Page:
In addition, we intend to continue to urge supplier agreement to seek Argentine adherence to the Treaty of Tlatelolco in connection with their negotiations for heavy water production technology. Argentina has declared its intention to ratify the treaty and its ratification would, of course, add further political and legal inhibitions to possible misuse later of this or other technology in the nuclear area. Also, Argentine adherence is a necessary step to the treaty’s entering into force for Brazil and Chile.

This is not part of the NSG Guidelines, and other suppliers may well question whether this should be required in addition to Argentine acceptance of NPT-type safeguards. Also, the Argentines have made clear to us that they are not going to ratify Tlatelolco before they have concluded arrangements for the supply of heavy water production technology. We recognize that all the suppliers are not likely to require, and Argentina is thus unlikely to accept, Tlatelolco adherence as an absolute precondition for agreeing on heavy water production supply. [Page 1124] However, we believe we should continue to underline the importance of Tlatelolco adherence to the suppliers. Their pressing the point at all with Argentina could help assure favorable action by Argentina later on the treaty.

With respect to the reprocessing controls noted in your memorandum, as noted, we have already questioned the Canadians on this point and hope to get a readout from them later this week. If the Canadians were to include such a requirement in their proposal, we would be in a position to pursue it with the other suppliers. However, while we agree that this kind of control would be highly desirable, we do not believe that it is achievable. It would in effect grant the supplier of heavy water technology control over the reprocessing of essentially all nuclear fuel in Argentina, including fuel from the German reactor as well as indigenously supplied fuel in indigenously built reactors.

In the unlikely event that the Canadians were to agree to seek such a control, the Germans could and probably would argue that their commitment not to undercut the Canadians applied only to NPT-type safeguards and possible linkage to deferral of reprocessing, but not to this kind of extended “contamination.” It appears even more certain that the Swiss would not agree. Thus, the main result could well be to make the sale of heavy water production technology by the Germans and Swiss appear more attractive to the Argentines, thereby making us take the blame if the Canadians lose the sale (which appears probable). Such a result would seriously damage our relations with Canada without any non-proliferation benefit being achieved.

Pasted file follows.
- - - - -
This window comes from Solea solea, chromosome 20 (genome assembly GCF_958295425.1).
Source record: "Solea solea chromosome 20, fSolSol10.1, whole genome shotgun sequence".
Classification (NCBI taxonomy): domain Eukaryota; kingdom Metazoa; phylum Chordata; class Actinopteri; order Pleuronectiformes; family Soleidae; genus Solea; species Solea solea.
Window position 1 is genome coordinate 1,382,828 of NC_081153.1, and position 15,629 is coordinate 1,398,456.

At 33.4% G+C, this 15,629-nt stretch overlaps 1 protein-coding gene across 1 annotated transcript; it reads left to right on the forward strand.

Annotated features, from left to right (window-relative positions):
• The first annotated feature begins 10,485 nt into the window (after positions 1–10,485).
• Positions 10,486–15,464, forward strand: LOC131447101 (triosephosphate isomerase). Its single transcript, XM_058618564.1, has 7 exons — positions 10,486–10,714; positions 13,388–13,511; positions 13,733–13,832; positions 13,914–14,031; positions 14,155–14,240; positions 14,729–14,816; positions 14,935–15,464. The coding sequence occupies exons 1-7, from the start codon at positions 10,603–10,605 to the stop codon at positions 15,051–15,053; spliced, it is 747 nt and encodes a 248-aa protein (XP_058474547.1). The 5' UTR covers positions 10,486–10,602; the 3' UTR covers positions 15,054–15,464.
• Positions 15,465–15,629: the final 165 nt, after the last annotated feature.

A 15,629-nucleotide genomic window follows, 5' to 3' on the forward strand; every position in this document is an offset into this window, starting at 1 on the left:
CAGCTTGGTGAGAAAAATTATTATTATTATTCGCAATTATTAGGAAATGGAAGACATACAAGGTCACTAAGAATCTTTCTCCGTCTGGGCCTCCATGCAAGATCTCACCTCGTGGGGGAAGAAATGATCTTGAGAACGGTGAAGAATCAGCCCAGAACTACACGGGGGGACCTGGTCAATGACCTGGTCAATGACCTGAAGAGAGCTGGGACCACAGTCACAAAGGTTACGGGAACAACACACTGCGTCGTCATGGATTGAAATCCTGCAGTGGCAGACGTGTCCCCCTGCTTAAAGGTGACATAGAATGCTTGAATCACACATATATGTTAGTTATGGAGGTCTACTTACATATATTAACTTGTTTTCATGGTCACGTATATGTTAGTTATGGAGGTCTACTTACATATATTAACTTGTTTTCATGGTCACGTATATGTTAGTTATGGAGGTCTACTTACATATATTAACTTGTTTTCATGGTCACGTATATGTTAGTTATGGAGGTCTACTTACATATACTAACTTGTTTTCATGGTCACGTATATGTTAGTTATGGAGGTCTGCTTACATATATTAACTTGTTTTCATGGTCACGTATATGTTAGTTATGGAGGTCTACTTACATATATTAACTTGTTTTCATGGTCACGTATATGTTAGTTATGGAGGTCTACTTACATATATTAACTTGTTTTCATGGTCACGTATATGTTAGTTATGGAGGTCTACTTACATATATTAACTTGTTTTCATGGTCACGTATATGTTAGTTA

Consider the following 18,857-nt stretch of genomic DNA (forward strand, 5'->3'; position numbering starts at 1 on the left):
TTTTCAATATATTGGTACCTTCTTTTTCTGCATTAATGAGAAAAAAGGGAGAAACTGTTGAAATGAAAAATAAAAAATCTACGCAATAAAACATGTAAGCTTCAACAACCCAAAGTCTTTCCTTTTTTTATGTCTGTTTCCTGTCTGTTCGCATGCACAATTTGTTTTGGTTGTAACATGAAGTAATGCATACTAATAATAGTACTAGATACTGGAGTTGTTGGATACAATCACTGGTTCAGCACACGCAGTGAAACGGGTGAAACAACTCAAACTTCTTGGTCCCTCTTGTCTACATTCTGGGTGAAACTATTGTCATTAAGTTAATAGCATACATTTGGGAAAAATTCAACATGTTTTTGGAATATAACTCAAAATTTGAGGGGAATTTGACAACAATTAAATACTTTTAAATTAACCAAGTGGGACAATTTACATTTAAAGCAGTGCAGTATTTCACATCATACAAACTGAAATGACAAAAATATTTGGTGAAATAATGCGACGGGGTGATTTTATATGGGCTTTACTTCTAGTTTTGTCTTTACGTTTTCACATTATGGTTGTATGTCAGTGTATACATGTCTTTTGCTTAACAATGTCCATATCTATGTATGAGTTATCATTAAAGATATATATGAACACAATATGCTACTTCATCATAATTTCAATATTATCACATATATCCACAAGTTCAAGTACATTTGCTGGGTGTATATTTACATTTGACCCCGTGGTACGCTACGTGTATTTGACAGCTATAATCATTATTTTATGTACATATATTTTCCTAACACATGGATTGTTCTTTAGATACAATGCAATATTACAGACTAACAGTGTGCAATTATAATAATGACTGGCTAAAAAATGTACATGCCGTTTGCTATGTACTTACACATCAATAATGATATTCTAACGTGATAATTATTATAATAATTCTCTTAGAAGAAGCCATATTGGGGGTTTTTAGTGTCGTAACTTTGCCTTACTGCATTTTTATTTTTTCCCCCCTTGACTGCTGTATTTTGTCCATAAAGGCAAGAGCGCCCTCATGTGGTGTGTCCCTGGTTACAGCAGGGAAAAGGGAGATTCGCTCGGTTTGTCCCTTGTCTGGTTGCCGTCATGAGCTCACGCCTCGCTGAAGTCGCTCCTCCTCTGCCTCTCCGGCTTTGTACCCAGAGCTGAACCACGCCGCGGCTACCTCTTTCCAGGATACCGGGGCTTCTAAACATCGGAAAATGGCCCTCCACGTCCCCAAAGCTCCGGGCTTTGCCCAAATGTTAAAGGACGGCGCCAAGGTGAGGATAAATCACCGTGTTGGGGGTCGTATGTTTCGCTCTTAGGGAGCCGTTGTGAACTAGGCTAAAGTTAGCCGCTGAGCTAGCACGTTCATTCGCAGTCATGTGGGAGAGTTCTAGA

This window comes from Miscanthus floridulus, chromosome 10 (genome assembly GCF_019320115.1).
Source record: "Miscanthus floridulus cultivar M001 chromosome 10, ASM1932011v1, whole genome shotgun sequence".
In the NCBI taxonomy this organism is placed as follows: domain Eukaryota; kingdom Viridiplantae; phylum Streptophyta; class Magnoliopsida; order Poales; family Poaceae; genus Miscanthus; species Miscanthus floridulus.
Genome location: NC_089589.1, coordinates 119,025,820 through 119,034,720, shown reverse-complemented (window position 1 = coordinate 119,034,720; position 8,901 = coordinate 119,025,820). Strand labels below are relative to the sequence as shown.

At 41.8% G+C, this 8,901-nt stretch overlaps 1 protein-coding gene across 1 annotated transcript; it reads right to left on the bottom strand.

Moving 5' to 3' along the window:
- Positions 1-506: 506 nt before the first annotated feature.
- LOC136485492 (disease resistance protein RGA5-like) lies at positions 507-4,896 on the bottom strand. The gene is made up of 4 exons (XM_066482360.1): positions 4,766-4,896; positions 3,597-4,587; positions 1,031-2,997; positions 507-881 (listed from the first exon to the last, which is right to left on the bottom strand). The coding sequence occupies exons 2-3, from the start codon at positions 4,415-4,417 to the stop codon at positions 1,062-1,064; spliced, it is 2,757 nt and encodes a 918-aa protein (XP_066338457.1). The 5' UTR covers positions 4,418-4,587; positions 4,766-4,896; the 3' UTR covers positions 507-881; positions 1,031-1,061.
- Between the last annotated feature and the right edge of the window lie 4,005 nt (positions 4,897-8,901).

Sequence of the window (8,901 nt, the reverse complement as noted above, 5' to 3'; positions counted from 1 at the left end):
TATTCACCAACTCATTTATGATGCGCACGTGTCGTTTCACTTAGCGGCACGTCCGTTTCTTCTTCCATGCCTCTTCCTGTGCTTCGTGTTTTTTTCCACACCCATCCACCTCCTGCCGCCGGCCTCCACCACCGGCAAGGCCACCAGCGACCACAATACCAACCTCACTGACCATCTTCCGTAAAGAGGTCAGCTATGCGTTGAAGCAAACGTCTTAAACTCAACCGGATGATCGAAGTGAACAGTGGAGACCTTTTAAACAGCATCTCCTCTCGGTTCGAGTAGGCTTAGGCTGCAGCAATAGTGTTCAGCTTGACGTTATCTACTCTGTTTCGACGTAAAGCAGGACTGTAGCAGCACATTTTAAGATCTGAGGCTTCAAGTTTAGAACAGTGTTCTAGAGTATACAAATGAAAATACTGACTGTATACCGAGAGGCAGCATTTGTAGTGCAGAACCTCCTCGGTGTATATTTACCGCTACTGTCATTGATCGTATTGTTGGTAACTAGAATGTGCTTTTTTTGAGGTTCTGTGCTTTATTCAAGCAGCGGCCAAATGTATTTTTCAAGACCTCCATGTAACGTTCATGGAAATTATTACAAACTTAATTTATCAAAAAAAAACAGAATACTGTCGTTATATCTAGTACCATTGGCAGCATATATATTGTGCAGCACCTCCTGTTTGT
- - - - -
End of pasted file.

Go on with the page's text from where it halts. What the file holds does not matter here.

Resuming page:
Finally, all three potential suppliers may view such a suggestion as going beyond the approaches we have been seeking thus far because of the extended contamination noted above. They are unlikely to be impressed with arguments based on our law which is, at any rate, ambiguous on this point. To make such controls a centerpiece of our next approaches, therefore, could well be at the cost of achieving some of the other highly important conditions outlined in this memorandum.

With these factors in mind, we believe our next steps should concentrate on those elements which have a realistic chance of being achieved not only with the Canadians but also with the Germans and Swiss. In view of the competition for supply of this technology, supplier agreement remains the key to securing additional assurances against its misuse.

Peter Tarnoff
Executive Secretary 3
  1. Source: Carter Library, National Security Affairs, Brzezinski Material, Country File, Box 4, Argentina, 1/79–1/80. Confidential.
  2. See Document 452.
  3. Bremer signed the memorandum for Tarnoff.